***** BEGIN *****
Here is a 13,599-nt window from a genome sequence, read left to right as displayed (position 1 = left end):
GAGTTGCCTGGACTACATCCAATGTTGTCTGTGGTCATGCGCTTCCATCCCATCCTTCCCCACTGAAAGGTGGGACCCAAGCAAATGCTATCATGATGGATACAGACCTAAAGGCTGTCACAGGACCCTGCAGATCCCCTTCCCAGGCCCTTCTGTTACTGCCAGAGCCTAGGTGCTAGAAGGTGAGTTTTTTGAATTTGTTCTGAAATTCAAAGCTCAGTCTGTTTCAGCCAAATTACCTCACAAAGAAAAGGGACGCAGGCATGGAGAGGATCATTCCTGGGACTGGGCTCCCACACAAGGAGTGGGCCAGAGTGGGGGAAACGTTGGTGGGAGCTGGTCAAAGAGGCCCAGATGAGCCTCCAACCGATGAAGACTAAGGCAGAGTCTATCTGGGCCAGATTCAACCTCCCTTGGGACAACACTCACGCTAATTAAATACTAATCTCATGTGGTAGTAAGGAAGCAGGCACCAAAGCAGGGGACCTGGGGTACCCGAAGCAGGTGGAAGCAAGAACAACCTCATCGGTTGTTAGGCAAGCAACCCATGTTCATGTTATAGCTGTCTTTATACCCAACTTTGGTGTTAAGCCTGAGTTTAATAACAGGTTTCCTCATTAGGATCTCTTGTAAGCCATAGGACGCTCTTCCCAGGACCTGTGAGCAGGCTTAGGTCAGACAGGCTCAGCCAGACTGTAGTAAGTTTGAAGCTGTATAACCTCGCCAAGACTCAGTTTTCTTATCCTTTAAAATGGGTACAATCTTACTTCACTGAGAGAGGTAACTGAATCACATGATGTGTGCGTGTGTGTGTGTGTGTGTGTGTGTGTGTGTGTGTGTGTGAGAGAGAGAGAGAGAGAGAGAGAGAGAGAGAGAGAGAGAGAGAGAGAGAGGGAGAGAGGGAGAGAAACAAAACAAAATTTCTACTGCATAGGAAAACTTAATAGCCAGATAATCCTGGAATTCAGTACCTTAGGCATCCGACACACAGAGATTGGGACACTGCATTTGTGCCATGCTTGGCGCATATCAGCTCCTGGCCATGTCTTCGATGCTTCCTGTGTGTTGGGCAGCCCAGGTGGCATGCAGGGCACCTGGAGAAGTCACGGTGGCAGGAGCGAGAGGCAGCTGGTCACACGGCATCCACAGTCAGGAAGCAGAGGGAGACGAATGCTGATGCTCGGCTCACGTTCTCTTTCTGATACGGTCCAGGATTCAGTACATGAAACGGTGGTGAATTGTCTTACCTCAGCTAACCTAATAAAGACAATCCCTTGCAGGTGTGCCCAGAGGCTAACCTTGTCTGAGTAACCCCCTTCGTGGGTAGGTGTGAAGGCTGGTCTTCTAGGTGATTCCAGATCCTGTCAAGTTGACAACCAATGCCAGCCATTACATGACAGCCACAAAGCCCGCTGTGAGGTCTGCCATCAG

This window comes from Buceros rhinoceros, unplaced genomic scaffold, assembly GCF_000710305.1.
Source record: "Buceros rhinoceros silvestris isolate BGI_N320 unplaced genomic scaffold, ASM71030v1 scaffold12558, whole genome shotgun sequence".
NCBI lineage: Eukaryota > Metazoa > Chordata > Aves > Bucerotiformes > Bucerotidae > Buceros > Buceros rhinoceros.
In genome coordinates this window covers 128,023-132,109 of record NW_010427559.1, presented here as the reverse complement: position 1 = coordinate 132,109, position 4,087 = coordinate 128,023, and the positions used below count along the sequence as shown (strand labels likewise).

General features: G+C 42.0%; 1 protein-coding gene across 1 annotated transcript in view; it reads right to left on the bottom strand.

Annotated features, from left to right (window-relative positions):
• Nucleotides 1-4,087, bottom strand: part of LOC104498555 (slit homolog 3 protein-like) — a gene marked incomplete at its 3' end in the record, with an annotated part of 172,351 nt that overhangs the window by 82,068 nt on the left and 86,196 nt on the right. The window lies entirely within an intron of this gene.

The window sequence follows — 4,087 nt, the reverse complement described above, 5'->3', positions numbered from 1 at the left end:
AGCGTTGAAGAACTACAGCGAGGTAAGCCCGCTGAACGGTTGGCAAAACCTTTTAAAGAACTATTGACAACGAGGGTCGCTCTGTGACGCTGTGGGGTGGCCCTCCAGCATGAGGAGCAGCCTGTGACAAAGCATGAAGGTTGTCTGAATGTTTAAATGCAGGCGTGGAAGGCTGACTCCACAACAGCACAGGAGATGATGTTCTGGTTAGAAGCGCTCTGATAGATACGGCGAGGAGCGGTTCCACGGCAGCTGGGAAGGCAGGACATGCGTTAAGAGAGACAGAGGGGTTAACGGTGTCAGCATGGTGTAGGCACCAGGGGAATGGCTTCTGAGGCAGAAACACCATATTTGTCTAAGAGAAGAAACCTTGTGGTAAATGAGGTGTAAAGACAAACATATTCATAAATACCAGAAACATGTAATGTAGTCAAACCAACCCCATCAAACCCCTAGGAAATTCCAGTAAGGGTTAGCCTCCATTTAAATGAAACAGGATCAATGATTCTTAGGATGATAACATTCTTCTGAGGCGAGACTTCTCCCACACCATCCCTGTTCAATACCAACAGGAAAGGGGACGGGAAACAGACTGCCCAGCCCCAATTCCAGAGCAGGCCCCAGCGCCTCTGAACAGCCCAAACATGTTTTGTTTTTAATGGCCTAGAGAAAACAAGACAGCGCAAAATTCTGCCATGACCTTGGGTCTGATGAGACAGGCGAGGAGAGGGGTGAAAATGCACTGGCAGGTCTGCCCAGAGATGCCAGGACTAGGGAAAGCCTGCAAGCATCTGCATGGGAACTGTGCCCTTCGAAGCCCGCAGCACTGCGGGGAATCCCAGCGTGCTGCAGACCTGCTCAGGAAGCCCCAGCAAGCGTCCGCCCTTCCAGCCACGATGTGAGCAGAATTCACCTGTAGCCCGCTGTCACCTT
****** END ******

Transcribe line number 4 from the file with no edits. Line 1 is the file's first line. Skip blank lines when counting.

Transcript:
Source record: "Buceros rhinoceros silvestris isolate BGI_N320 unplaced genomic scaffold, ASM71030v1 scaffold12558, whole genome shotgun sequence".